This article is a good way to politically create an up rising that might get some attention from a wealthy easily influenced individual that financial assistance could potentially be lured from; but I think you are underestimating the public’s intelligence, hence Stayci’s comment on how the transportation is funded by the students guardians let alone the bond that was just given to CUSD last year which has/had a $22,000,000 general fund to be distributed appropriately. Unfortunately the leaders in charge of these funds count on the short attention span of the general public which allows these leaders to spend and distribute money in an unorganized and irresponsible manner. Let’s not lose sight of the subject of the conversation at hand; I believe that you are aware of the points that I am making and also believe that you were persuaded to write this article, by what ever means, by the Castaic School District themselves. We all know that small groups have made the most dramatic changes in American history, so if we can dilute the truth and present the subjects of Val Verde with the issue of their children being denied transportation, then we will create an uprising that will hopefully get the attention of the state that line our pockets with even more.
    Is this how you want to pursue your career in journalism?
    Sincerely,
    Lee

  14. Greg Kimura says:

    At the Feb 3rd Castaic School District Board Meeting, the room was not only SRO, but there were people outside the building trying to hear what was going on inside. There are a lot of people whose livelihood will be affected by the Board’s decision.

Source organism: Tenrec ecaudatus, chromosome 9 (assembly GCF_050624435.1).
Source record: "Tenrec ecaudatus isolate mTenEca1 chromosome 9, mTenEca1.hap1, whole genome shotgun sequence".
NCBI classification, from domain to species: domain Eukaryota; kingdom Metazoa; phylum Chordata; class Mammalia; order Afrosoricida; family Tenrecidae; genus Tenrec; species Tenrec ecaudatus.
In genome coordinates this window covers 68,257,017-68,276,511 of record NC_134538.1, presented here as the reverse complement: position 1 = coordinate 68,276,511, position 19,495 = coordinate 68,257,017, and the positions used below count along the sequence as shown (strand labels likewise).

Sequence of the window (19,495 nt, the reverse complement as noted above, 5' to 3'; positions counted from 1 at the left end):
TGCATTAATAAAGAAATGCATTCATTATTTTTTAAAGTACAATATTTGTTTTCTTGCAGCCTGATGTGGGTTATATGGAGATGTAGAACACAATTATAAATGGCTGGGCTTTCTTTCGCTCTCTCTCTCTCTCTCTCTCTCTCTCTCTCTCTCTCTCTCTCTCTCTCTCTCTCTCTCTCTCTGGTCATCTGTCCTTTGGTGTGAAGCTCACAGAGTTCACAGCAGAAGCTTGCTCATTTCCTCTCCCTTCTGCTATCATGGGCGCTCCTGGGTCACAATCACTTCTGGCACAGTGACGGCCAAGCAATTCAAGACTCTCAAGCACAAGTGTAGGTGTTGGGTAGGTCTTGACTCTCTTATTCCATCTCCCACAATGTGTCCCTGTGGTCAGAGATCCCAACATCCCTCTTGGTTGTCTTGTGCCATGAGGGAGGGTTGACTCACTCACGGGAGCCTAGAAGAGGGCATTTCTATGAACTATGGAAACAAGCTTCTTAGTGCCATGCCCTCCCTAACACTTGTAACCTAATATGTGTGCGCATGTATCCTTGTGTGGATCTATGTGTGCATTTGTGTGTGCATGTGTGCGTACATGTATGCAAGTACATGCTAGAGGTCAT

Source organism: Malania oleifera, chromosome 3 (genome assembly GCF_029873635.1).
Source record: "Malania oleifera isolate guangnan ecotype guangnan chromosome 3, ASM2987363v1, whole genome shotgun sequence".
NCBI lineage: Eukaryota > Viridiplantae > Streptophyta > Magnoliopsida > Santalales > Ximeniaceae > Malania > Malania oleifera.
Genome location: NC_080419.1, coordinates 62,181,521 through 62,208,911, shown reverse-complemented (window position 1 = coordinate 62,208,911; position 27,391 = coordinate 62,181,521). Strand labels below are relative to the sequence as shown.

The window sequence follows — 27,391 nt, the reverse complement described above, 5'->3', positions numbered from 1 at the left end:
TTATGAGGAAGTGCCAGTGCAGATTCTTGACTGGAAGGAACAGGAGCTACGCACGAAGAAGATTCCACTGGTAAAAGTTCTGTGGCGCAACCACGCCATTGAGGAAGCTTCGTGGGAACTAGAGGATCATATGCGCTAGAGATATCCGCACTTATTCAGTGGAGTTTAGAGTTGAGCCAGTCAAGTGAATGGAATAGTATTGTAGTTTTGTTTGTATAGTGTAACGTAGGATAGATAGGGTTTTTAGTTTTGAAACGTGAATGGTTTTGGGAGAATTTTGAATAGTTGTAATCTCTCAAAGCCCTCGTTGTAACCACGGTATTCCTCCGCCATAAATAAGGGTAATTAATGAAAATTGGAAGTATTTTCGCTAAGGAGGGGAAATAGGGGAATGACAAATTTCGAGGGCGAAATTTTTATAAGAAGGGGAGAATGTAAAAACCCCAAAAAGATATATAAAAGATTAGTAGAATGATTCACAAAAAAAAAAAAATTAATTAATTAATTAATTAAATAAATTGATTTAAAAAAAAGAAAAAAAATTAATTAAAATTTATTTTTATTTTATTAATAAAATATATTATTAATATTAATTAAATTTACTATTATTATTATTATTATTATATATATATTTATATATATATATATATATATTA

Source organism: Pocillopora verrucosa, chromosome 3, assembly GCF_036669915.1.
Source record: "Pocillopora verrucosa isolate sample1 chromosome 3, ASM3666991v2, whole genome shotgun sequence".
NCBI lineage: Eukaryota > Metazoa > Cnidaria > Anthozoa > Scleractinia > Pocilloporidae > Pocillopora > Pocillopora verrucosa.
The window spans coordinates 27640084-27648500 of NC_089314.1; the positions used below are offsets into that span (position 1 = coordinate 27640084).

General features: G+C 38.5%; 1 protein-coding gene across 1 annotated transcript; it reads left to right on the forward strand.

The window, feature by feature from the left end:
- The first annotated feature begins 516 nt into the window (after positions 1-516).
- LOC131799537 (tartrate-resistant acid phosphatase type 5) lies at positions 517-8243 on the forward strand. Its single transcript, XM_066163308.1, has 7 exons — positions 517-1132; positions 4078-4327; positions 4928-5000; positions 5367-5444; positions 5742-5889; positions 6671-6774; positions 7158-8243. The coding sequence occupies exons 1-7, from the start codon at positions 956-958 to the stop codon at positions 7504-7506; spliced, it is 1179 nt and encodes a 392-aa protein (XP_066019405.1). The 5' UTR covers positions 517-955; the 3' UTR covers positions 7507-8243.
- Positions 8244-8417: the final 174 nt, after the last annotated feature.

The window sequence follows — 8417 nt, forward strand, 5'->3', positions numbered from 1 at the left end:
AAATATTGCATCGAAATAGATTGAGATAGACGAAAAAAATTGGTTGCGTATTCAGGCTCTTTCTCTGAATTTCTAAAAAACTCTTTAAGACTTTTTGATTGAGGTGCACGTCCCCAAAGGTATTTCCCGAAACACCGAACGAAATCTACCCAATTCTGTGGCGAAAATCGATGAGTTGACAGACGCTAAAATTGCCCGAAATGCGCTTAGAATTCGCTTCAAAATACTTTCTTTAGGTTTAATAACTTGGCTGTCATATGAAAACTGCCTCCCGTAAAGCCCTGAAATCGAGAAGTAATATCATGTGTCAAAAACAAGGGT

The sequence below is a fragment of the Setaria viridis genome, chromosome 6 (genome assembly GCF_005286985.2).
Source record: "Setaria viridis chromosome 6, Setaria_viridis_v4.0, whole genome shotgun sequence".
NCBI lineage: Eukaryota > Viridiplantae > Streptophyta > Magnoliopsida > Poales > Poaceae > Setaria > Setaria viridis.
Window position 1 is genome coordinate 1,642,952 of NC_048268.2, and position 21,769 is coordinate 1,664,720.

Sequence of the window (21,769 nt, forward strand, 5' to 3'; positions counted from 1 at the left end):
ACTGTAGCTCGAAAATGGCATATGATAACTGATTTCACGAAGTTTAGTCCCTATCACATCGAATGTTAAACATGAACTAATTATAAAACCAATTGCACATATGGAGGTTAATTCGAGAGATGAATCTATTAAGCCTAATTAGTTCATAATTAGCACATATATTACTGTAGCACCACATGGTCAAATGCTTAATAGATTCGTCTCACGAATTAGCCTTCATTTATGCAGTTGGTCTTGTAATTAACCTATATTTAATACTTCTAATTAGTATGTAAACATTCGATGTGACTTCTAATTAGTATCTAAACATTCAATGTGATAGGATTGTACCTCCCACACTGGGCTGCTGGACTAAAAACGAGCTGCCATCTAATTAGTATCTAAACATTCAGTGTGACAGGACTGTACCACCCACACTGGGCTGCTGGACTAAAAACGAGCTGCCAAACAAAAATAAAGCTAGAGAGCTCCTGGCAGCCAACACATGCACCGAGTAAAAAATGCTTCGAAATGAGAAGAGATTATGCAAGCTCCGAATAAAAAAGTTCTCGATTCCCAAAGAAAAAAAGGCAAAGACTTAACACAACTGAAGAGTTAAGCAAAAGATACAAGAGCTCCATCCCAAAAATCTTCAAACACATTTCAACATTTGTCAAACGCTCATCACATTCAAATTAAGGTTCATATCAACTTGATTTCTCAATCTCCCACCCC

The next Board meeting is scheduled for Feb 19th. I think even more people will attend (or at least try to get in). Each group is fighting for their part of the budget and their survival. I heard that the deficit is -$1.4M and they must send a balanced budget to the state. That means cuts are inevitable and will happen. The question is where are they going to cut?

  15. Steven Lee says:

    I am told that the superintendent of Castaic makes 180,000; that is 45,000 per school. They have four schools. In comparison Lausd superintendent makes 330,000 for over 900 schools. That is roughly 367.00 per school. A big difference. Maybe Castaic should be incorporated into a bigger school district due to the theft of the taxes that pay for schools.

Leave a Comment


Opinion Section Policy
All opinions and ideas are welcome. Factually inaccurate, libelous, defamatory, profane or hateful statements are not. Your words must be your own. All commentary is subject to editing for legibility. There is no length limit, but the shorter, the better the odds of people reading it. "Local" SCV-related topics are preferred. Send commentary to: LETTERS (at) SCVNEWS.COM. Author's full name, community name, phone number and e-mail address are required. Phone numbers and e-mail addresses are not published except at author's request. Acknowledgment of submission does not guarantee publication.